Alternative Options (was: Re: [HARDWARE] my $0.02 re: dedicated crack boxes)

Jim C. Nasby jim at nasby.net
Mon Sep 20 12:10:46 EDT 1999


Ooops... I guess I should have been more clear. By 'this kind of thing' below,
I was reffering to a rack full of motherboards, not the FPGA project.

Moo!
dB!

On Mon, Sep 20, 1999 at 08:57:39AM -0500, Daniel C. Petrak wrote:
> Much of the cost involved [money and time] are in the research stages...
> Seems like something well oriented for a group of people like EFF.  Anyone
> have a contact with them?
> 
> Regards,
> Daniel C. Petrak
> Senior System Administrator
> The FCT Group of Companies
> 
> 
> -----Original Message-----
> From: Jim C. Nasby [mailto:jim at nasby.net]
> Sent: Monday, September 20, 1999 1:49 AM
> To: hardware at lists.distributed.net
> Subject: Alternative Options (was: Re: [HARDWARE] my $0.02 re: dedicated
> crack boxes)
> 
> 
> I don't see much need for a coordinated project for this kind of thing,
> unless someone wants to put the software into a nice easy to install
> format. I'd venture that most of us on this list are very capable of
> putting a bunch of motherboards into a rack.
> 
> If you want to get really creative, see if you can figure out some way
> to eliminate as much of the extra hardware as possible... use PPP via
> the serial ports for example (especially usefull, since it gets rid of
> the big NICs).
> 
> As for some of the other options presented, they should be looked at,
> but I know that we'll never get anywhere if a line isn't drawn somewhere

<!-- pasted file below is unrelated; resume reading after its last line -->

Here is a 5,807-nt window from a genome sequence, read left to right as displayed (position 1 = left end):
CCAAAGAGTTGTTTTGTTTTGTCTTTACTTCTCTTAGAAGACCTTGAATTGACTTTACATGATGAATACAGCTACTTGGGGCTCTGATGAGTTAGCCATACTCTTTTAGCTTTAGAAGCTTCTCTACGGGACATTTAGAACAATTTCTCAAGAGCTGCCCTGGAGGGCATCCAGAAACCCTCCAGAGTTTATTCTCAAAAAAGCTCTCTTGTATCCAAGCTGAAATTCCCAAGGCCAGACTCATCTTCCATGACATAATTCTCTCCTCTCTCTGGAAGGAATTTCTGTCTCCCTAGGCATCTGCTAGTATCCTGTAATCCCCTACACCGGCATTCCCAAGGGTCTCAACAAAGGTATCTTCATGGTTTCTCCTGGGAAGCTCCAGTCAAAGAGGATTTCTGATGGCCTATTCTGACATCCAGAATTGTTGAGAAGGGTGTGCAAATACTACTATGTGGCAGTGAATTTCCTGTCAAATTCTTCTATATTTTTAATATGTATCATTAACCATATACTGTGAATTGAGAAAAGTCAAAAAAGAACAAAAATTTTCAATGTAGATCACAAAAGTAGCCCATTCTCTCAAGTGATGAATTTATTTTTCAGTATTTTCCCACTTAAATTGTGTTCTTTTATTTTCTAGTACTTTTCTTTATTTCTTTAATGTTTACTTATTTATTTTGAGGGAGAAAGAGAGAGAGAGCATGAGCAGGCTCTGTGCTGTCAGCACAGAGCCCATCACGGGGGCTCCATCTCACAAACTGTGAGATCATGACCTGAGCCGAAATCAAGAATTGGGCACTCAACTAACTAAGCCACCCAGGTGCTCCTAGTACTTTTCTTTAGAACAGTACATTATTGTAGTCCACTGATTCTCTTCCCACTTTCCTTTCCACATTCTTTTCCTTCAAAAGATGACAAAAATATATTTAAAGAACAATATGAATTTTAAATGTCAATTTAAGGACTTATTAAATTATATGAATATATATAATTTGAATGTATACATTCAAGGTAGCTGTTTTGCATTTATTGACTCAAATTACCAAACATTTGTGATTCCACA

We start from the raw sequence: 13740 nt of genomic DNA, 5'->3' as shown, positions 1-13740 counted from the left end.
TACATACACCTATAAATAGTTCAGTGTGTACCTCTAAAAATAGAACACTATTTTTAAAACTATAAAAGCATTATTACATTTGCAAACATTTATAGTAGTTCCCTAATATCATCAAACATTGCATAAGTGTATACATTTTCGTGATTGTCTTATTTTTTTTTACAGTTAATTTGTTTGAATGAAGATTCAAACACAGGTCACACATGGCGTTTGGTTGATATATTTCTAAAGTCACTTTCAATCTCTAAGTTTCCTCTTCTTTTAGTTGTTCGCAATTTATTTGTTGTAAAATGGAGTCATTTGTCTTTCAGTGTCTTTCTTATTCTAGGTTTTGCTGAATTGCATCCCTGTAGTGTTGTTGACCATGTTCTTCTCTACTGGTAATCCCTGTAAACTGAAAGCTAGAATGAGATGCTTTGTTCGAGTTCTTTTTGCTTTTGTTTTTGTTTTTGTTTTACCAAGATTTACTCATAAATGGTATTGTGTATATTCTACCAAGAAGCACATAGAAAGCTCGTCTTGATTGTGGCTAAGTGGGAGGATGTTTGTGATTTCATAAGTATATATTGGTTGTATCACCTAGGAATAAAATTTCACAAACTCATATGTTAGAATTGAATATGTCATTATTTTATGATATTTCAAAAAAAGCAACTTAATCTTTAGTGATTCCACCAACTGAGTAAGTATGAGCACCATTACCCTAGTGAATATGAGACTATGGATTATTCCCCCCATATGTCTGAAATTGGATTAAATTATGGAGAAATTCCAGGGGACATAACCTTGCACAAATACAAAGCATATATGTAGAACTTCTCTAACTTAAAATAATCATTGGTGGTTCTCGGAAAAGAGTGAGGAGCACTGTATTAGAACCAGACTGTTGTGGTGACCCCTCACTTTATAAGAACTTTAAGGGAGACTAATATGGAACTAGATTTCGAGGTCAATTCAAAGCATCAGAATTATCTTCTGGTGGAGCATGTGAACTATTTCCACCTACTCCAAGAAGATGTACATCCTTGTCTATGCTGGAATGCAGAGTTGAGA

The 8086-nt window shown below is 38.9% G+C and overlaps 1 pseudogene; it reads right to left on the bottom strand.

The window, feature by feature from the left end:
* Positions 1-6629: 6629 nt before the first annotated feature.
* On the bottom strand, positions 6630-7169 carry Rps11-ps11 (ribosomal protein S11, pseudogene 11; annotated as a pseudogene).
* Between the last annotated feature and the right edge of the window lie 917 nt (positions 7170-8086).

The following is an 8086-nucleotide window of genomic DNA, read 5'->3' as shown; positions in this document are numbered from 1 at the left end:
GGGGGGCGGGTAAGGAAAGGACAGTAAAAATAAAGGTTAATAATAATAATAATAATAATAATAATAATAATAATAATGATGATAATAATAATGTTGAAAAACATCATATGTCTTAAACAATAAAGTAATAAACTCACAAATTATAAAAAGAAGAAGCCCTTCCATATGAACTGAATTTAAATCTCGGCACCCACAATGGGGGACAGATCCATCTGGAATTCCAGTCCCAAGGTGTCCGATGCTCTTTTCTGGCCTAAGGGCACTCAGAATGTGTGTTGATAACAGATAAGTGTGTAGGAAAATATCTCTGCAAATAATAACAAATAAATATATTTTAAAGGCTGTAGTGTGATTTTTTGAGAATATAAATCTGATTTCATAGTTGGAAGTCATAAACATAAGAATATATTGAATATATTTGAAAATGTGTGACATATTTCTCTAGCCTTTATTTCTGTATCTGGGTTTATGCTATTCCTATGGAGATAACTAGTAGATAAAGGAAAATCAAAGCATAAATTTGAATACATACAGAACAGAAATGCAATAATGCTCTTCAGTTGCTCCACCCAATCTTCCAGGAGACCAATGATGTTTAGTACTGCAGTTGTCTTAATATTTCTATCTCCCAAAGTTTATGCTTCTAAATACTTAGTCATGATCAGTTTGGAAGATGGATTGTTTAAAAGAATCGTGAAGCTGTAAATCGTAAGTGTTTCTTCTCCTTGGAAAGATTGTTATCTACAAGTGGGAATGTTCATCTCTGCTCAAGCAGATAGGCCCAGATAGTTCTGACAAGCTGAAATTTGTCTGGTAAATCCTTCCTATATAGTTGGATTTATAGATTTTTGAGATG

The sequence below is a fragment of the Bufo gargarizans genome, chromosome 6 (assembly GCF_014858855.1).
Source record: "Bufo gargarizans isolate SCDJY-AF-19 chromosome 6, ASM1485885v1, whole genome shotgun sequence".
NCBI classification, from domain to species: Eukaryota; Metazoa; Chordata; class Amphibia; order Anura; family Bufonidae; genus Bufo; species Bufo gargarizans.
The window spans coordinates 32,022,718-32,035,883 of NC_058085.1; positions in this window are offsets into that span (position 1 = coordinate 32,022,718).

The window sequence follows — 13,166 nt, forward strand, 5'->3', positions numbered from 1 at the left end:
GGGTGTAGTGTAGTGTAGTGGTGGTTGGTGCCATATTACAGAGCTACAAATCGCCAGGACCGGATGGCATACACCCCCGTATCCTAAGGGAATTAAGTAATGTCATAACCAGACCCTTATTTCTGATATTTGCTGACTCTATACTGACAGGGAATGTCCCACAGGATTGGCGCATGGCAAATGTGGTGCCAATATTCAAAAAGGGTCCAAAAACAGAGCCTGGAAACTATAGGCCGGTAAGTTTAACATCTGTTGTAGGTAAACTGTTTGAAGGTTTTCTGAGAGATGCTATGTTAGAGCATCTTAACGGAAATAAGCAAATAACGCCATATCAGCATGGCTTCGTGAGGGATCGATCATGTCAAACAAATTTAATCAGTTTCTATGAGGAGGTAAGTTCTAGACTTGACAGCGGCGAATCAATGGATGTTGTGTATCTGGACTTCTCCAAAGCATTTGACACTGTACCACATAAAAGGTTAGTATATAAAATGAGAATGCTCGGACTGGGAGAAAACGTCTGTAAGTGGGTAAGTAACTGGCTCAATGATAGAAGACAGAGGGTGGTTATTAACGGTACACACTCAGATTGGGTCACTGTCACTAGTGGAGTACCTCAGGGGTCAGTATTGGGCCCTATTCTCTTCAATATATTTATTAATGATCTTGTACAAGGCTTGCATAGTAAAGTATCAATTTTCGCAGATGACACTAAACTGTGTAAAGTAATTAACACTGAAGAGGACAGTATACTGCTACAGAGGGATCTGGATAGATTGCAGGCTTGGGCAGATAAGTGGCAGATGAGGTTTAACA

> as to what the features will be. Yes, we'd obviously like fast, cheap,
> and good, but you can only have 2 of the 3.
> 
> There's already a lot of work done on the FPGA concept, and as complex
> as it is, it's still _FAR_ simpler than trying another approach, such as
> designing boards that would use some kind of regular micro running at a
> high clock speed (where layout becomes *critical*).
> 
> Just inserting my own $0.02 worth of reality.
> dB!
> 
> Paul Everett wrote:
> >
> > In my oppinion, I think that its still a better idea to just use some
> > basic PC based machines for rc5 cracking.
> >
> > I'm all for building some kind of "rack of motherboards" as suggested
> > somewhere here before.
> >
> > each unit would be:
> >
> > 2x celeron 400  106.00
> > abit BP6 mobo    80.00
> > 32mb dimm        41.00
> > nic              12.00
> > floppy            8.00
> >
> > (prices in pounds, excluding VAT, current from www.dabs.co.uk)
> >
> > this works out to about 185 US dollars.
> > this would crack at about 2.2MKeys/second.
> >
> > You would need one PSU between 2 or 3 boards, adding about $10/board to
> > the cost. So you have about $200/unit, including PSU and any oddments. You
> > could also probably overclock the celerons a bit. If you managed to run
> > then at (say) 500mhz, that would be about 2.75Mkeys/second, which works
> > out to $73 per MKey/sec. Even without overclocking you have $91/MKey/sec.
> > You could save a bit by getting rid of the floppy drive and using boot